• Free Man Reply

      If rise is run by women for women then it doesn’t cover all domestic abuse – maybe this is why it has lost the contract.

      Why are the green and labour councilors so very chummy with this ‘charity’ (snork) are all of it’s staff volunteers? Or are the bosses well paid chums of the woke loons on the council?

      So who did get the contract? You’d have thought any journalist worth their salt would have found this out and reported it

    • Jacqueline Madders Reply

      Ditto Valerie

  3. Phillip Reply

    How is RISE a charity if it is being paid for providing a service? It is clearly a corporation with good tax breaks. Additionally, which ever organisation takes over its success should be measured by seeing a year on year fall in domestic violence occurances and hence the money spent on it should depreciate NOT increase.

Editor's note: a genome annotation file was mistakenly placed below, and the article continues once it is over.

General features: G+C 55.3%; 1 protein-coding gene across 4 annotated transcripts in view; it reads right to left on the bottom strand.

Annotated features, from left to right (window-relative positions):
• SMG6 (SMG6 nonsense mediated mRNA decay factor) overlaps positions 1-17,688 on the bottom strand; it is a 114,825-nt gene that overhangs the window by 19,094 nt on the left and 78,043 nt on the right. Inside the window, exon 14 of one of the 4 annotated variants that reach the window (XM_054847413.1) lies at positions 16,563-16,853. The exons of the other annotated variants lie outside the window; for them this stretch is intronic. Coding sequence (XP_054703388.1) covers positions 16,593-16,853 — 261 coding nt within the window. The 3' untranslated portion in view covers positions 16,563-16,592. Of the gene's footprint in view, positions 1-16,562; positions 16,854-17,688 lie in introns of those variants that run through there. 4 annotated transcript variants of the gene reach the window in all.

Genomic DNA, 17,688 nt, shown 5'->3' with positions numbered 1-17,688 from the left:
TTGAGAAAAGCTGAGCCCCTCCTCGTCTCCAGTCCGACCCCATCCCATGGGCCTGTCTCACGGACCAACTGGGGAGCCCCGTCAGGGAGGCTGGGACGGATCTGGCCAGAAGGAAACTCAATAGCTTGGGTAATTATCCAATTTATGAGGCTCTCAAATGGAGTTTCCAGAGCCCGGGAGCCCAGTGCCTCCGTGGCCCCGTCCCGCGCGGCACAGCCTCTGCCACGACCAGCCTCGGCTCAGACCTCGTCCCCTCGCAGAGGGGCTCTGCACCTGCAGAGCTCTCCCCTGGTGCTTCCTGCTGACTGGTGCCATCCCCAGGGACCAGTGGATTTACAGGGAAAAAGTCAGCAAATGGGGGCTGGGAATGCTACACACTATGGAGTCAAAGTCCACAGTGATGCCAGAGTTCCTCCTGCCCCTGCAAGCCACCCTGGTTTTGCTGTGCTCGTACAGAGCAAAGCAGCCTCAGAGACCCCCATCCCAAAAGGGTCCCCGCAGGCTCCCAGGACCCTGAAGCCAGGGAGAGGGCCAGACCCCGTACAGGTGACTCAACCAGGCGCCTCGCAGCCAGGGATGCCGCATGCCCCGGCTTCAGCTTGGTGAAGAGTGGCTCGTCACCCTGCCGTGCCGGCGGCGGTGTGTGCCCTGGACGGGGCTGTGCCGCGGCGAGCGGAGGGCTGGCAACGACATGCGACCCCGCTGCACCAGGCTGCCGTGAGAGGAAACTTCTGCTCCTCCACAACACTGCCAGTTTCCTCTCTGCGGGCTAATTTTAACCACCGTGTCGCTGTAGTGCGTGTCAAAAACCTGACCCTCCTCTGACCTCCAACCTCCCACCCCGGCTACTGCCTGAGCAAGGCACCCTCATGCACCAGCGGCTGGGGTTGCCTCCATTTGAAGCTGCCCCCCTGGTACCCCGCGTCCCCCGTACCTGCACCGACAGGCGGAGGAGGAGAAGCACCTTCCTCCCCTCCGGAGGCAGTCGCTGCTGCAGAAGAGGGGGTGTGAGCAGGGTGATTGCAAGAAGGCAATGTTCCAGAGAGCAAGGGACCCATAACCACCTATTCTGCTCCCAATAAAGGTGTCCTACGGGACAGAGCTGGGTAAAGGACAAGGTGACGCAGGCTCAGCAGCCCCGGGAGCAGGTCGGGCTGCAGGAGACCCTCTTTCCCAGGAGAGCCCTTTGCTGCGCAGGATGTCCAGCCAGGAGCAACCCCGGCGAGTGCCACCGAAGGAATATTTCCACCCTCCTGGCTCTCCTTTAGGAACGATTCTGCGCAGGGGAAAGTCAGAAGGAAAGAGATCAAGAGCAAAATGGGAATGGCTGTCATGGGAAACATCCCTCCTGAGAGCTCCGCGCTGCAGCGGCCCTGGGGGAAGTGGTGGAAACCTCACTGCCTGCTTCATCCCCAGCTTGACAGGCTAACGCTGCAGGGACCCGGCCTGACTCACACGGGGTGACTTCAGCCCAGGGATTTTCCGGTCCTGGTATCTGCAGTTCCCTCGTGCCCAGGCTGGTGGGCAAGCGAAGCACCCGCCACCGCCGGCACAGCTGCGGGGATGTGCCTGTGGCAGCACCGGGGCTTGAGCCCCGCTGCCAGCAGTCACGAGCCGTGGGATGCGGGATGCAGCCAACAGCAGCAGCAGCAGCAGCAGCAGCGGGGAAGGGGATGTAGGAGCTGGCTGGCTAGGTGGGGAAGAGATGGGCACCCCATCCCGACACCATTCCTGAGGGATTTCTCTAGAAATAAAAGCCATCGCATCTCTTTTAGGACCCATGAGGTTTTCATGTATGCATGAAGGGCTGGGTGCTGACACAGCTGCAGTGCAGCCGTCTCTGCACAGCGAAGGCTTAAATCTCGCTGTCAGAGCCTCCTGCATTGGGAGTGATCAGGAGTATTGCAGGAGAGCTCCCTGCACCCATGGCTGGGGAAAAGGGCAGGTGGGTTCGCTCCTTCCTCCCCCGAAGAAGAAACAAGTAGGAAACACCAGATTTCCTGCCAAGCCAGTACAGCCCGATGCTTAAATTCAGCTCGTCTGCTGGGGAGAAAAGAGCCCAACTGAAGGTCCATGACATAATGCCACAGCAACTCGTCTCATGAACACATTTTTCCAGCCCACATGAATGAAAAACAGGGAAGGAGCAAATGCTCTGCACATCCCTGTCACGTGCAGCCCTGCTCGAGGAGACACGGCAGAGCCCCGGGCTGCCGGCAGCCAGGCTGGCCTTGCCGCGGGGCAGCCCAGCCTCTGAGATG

4. Patricia Fisher Reply

    There is a lot being left unsaid in this newspaper. All I can say is that I have had dealings with RISE in the past and all the people singing its praises don’t know it from the grass roots level.

    I had the dubious honour of working with them some years ago, all I can say, it is a money grubbing organisation that puts getting its “rent and services charges in” before the women’s needs.

    I knew of women who returned to their abusive partners rather than to have to continue another day working with RISE so not every woman’s experience was one of amazing freedom from abuse. It sometimes out of the frying pan into the fire.

    Of course when they dared to complain, and they did, their concerns, complaints were swept under the carpet. They have bled out staff on an ongoing basis, (based on when I last had any interaction with them) and their staff didn’t feel at that time confident enough to put in complaints about their concerns.

    Also remember members of staff might be dedicated workers but they have to pay bills and look after their family too.

    Sadly Women’s Refuge wasn’t much better either (had dealings with them too) and if they have got the contract, its out of the frying pan and into the fire.